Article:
“It’s important to remember that we’re not creating new science but rather assessing the current state of the science on how agriculture, forestry and land use contribute to and can mitigate greenhouse gas emissions,” Rice said. They conducted literature reviews and summarized key points of the science that’s occurred since the last report in 2007.
He acknowledged that the words “climate change” can be controversial among some people, but added, “As far as greenhouse gas emissions and concentrations in the atmosphere, I don’t think there’s any controversy. Those are true measurements. The science is really solid on that. What people might question is, what’s the impact of those greenhouse gases?”
“It is certainly clear by 97 percent of those climate scientists that the increases in greenhouse gases such as CO2, nitrous oxide and methane, have resulted in about a 1.5 degree Fahrenheit increase in global temperatures. That’s an important point, that it’s global,” he said. “There’s a lot of variation around the globe. In time our atmosphere goes through natural cycles and what the scientists are saying is that what we’re doing is enhancing those cycles.”
Rice said that even the cold weather in the United States this past winter might make sense in relation to climate change because the rest of the globe was warmer. Because of that, weather patterns in the Arctic Circle were affected which impacted the U.S.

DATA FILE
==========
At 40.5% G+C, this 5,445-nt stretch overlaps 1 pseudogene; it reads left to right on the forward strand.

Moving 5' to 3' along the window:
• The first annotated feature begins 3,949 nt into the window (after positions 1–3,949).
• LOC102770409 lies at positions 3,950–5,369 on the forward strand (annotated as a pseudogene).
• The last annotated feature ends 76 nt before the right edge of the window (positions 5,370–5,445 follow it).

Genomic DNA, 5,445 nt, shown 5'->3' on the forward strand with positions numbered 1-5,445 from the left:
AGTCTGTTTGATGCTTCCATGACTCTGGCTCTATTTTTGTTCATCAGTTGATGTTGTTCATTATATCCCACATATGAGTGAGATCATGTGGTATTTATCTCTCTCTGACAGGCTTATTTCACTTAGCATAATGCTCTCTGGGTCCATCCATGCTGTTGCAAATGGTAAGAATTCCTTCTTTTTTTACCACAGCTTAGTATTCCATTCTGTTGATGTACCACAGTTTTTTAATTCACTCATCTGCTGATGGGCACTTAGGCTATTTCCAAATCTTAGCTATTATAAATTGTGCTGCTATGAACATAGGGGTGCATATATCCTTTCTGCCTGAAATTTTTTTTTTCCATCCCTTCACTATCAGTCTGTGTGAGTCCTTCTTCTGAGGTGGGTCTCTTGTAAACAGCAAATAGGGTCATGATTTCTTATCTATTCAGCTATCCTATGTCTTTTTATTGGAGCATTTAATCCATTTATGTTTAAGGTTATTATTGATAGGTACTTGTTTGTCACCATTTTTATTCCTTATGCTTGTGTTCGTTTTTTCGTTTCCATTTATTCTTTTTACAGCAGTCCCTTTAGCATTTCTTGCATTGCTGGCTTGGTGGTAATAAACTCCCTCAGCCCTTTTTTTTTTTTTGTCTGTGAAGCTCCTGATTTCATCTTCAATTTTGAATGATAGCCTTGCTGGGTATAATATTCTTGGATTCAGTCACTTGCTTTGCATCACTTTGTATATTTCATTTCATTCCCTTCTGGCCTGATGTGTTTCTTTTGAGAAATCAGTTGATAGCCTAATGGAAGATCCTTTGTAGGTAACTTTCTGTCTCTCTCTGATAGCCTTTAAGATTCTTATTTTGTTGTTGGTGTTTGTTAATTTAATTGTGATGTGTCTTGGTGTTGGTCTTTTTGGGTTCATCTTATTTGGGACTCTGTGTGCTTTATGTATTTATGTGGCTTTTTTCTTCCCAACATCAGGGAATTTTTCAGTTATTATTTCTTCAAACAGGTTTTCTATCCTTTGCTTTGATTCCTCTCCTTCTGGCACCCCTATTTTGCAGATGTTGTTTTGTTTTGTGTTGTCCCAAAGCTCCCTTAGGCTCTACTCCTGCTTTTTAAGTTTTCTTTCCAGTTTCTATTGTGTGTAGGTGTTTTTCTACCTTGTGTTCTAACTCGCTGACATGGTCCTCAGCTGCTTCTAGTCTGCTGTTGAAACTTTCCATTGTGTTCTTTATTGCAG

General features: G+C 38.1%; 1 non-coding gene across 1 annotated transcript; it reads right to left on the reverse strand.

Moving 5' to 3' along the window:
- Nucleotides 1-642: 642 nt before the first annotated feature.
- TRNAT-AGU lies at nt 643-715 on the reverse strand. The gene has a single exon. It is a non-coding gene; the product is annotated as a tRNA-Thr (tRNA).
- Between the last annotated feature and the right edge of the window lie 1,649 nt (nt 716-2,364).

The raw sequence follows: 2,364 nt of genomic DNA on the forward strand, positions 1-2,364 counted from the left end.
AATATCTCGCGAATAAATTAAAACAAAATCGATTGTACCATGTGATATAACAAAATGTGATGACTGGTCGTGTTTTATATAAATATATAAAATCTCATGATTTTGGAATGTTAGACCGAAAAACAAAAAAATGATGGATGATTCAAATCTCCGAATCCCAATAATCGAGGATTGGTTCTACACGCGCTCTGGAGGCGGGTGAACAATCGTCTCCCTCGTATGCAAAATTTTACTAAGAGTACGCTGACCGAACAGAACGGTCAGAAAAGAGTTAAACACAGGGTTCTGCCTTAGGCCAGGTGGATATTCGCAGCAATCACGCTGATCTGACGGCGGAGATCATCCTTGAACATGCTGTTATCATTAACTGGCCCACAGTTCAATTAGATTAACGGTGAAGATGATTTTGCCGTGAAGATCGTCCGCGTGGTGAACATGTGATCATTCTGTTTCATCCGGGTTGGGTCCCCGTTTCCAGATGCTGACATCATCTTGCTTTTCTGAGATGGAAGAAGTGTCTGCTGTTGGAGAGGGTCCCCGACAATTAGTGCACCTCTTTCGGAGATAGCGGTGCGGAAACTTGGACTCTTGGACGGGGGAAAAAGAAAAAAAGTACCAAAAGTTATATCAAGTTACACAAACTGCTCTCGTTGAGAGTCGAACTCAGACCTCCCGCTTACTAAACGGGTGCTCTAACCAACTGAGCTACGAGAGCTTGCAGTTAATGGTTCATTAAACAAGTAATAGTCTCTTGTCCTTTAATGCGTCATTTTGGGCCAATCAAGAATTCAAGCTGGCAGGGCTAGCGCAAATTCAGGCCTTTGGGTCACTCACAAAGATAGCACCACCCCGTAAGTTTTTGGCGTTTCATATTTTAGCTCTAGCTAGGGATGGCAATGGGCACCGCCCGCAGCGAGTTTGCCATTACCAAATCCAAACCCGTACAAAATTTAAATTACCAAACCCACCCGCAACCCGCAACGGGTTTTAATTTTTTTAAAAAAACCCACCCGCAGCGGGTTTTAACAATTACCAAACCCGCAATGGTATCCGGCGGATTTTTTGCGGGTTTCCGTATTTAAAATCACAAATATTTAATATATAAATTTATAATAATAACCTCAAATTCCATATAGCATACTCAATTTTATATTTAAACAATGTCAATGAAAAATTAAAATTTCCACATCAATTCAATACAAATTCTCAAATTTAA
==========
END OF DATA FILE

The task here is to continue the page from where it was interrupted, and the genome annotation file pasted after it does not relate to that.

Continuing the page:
Key Recommendations for Agriculture, Forestry and Other Land Use
Soil carbon sequestration – One of the recommendations coming out of this and previous reports is that carbon be sequestered through land management changes, Rice said of practices that hold carbon in the soil. Through reduced tillage in farming – no-till being the prime example – and systems using cover crops and residue, those are major ways agriculture can reduce the emission of greenhouse gases because carbon dioxide is being taken up by the plant materials and stored in the soil.
“It turns out that (carbon sequestration) has multiple benefits. If you increase the carbon content, you improve the quality of the soil. It makes it more productive, less prone to erosion and the organic matter helps hold water so it provides some adaptation to the droughts and heat we have in Kansas,” Rice said.
Although the practice of not tilling the soil (no-till) started in the United States, two other countries, Brazil and Argentina, are the world leaders in no-till, said Rice, adding that 80 percent or more of agricultural land in Brazil and Argentina are farmed using no-till systems.